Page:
I recently made a visit to Answers in Genesis’ Creation Museum in Petersburg, Kentucky. The museum’s tagline is “Prepare to believe.” Believe what? The museum presents the Genesis account of literal, 6-day creation and attempts to cast doubt on the theory of evolution (on a side note, they also make a hard sell for Christianity). The museum is a beautiful place, but unfortunately their approach is anything but scientific at every turn.
The main problem with AIG’s approach to science is that they start with the assumption that the Bible is absolutely, literally true. Wearing these tinted glasses, every shred of scientific evidence must be interpreted through the Bible.
For example, while visiting the museum I had the chance to speak briefly with Dr. Jason Lisle, who holds a Ph.D in Astrophysics from the University of Colorado and is employed by AIG. Here are a few excerpts from Dr. Lisle’s bio, located at AIG’s website (bold added by me):
“Most astronomers and astrophysicists today believe in a secular, naturalistic origin of the universe – a big bang that allegedly happened billions of years ago. Few are willing to accept what the Creator Himself has said about the beginning of all things as recorded in the pages of Scripture, and as confirmed by scientific evidence. Answers in Genesis speaker and researcher Dr. Jason Lisle is one of those few astrophysicists that stand on the authority of the Word of God…
…He grew up in a Christian home, and was taught to respect the absolute authority and accuracy of the Bible, and to be discerning about what is taught in secular schools. These critical thinking skills helped Jason to spot the fallacious arguments that are often used in the universities to supposedly prove evolution…
An important consideration is the fact that the origins debate is a matter of competing worldviews. Worldviews control how we interpret the evidence; thus, creationists and evolutionists can draw different conclusions about the same evidence. Most scientists are not consciously aware of their own worldview, and how it influences the conclusions they draw. This realization made it easier for Jason to see that intelligent scientists, including his own professors, can draw erroneous conclusions when it comes to an issue of origins science, even while they are brilliant and successful in their own narrow field of research. Dr. Lisle is convinced that when the evidence is interpreted in a consistent fashion, it consistently confirms biblical creation…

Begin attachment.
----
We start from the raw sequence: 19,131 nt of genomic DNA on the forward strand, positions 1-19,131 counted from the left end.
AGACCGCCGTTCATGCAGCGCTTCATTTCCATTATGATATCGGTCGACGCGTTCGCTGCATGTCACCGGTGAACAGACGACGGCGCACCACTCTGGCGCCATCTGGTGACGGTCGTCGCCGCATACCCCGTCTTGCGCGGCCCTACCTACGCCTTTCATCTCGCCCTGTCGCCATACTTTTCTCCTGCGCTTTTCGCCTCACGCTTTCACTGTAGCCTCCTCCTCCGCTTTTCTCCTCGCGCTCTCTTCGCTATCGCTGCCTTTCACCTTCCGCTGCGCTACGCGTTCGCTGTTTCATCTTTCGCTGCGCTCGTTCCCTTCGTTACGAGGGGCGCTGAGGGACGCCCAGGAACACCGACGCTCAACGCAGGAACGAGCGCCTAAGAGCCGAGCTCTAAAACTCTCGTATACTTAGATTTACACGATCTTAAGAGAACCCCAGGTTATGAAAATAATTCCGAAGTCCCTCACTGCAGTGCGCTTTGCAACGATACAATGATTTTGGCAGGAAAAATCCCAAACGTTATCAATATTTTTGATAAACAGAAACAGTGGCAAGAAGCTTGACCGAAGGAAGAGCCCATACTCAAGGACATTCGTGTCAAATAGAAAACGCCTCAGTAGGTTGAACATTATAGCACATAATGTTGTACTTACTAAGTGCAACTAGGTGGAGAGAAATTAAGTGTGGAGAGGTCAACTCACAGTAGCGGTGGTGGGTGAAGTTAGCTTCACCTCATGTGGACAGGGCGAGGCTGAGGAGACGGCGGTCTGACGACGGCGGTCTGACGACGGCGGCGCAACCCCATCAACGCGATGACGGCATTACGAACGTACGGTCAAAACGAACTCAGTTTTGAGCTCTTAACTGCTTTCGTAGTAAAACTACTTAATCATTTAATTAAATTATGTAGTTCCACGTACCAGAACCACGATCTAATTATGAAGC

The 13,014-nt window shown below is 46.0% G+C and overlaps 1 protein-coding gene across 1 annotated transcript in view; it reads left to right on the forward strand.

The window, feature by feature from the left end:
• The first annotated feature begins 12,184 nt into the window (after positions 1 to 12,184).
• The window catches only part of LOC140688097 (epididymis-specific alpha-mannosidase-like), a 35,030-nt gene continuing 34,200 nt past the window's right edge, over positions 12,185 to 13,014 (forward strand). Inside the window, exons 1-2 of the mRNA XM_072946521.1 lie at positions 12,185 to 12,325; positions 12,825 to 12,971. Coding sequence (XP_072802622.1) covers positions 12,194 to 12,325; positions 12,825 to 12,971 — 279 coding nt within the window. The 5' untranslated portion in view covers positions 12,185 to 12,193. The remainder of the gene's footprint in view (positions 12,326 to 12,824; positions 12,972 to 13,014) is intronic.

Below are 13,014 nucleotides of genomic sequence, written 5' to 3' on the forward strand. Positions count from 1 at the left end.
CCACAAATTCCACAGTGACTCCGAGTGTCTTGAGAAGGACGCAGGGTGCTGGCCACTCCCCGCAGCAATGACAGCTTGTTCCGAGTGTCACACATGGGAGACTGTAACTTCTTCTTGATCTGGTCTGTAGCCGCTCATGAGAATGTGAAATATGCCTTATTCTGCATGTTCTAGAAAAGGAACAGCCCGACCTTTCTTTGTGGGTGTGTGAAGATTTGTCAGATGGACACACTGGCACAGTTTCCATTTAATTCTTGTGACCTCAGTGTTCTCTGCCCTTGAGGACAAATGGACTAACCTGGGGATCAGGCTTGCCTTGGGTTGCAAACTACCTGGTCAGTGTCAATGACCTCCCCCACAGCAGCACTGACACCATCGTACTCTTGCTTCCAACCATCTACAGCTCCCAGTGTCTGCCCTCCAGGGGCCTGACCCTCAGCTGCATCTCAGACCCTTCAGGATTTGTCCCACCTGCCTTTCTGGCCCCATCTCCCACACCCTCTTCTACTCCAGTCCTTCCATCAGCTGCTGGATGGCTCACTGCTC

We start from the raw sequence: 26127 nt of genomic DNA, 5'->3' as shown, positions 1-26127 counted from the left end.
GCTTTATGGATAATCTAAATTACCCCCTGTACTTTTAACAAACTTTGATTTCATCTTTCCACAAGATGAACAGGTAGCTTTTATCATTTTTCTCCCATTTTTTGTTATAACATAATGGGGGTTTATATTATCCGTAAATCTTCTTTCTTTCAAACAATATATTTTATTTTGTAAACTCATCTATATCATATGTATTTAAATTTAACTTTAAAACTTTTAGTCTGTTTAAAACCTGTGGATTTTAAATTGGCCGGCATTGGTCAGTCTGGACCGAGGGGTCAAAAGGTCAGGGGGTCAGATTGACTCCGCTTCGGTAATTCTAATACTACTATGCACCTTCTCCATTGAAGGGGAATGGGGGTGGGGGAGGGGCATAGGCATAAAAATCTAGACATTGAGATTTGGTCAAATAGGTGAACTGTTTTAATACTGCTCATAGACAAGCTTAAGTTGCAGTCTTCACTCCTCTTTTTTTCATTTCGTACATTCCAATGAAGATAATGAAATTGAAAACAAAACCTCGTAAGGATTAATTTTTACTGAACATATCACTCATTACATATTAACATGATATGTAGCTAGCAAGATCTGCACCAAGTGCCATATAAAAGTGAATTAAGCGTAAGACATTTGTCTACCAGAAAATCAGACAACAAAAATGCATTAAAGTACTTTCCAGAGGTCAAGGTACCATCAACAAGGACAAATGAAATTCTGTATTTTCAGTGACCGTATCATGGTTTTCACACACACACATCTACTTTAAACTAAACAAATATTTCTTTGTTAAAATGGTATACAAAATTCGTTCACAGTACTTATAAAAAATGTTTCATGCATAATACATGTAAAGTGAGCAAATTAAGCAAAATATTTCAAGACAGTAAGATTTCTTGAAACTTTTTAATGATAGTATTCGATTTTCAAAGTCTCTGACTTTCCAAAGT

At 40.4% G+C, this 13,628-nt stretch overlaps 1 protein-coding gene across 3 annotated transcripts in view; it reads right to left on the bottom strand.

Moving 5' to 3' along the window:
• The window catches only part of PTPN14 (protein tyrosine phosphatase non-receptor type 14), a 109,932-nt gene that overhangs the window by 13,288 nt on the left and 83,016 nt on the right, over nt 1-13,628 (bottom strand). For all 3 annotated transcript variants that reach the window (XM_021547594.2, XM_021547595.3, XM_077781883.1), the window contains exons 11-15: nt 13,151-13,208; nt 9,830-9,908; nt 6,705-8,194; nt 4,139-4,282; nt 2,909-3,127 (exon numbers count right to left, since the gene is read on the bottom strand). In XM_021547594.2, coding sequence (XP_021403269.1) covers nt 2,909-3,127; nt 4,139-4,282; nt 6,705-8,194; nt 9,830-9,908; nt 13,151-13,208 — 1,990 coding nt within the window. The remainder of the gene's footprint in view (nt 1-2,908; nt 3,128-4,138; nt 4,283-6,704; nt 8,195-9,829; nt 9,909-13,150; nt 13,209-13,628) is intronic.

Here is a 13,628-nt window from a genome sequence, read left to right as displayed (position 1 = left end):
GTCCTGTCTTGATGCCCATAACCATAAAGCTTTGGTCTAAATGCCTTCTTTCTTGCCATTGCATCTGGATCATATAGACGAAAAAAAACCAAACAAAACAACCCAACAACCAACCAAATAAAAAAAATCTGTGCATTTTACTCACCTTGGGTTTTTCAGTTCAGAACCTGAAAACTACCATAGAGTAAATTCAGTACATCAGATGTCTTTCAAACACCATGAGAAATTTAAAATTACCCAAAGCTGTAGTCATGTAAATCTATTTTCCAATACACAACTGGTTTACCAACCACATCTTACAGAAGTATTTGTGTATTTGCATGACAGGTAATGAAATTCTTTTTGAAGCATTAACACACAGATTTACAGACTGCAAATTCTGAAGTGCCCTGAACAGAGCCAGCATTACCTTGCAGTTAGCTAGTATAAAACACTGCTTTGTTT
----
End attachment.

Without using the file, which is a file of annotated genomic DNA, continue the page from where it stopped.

…In graduate school, Dr. Lisle developed a passion to share the message that God’s Word is true from the very first verse…”
Dr. Lisle is absolutely correct in saying that one’s worldview controls how one interprets evidence. However, if Dr. Lisle insists that his worldview is correct, no matter what evidence may be presented to the contrary, he’s not doing science the right way.
In a lecture titled Answers Academy: Big Problems with the Big Bang (visit this page to stream MP3), Dr. Lisle said, “If the Big Bang were good science, we would still have to reject it in favor of Scripture, because Scripture is never wrong.” To hear it for yourself, visit this page, click play, and go to 00:08:28.
Wow! Talk about putting the cart before the horse. If your worldview is immune to science, I’m sorry, but it’s not based on reality.
Dr. Lisle has also published a paper (in AIG’s own research journal, Answers Research Journal) which proposes a solution to the distant starlight problem. This “problem,” which, incidentally, is only a problem if you’re a young earth creationist, consists of this question: if the universe is about 6000 years old, then how can we see light from stars that are millions or billions of light years away?
Dr. Lisle’s solution to this problem is simple: light travels toward the earth at an infinite speed. His solution is called the Anisotropic Synchrony Convention (click to read the paper). The Sensuous Curmudgeon has written about this paper in several posts, and I highly recommend reading through the comments section in this post for an interesting discussion on Dr. Lisle’s paper.
The reason I mention this paper is that it’s yet another example of the twisting and turning that’s necessary to fit the world around us into an entirely inflexible worldview. It seems that the only reason to propose this convention is to make the world match a creation story written thousands of years ago by people who had no understanding of what stars are and how far away they are, and by gosh if my worldview requires that an Iron Age creation story be true, then science be damned!
I’m not saying that Lisle’s proposition is unscientific, because I’m not an astrophysicist and it’s not my place to debate that. However, he reflects the attitude (of Answers in Genesis and young earth creationism in general) of forcing science into an inflexible worldview, rather than adjusting one’s worldview based on science.
By Dr. Lisle’s own admission, good science should be rejected in favor of Scripture, and this is entirely backwards.
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- Moving the blog…
- Evolution comic
- What if God disappeared?
- Our universe is finely-tuned for our existence, but that doesn’t mean it was made for us
- The self-correction of science proves that science doesn’t correct itself, according to the Discovery Institute
- The purpose of stars is to give light on the earth. Of course.
- Should we have faith in the Bible or in science?
- The flaw in Answers in Genesis’ approach to science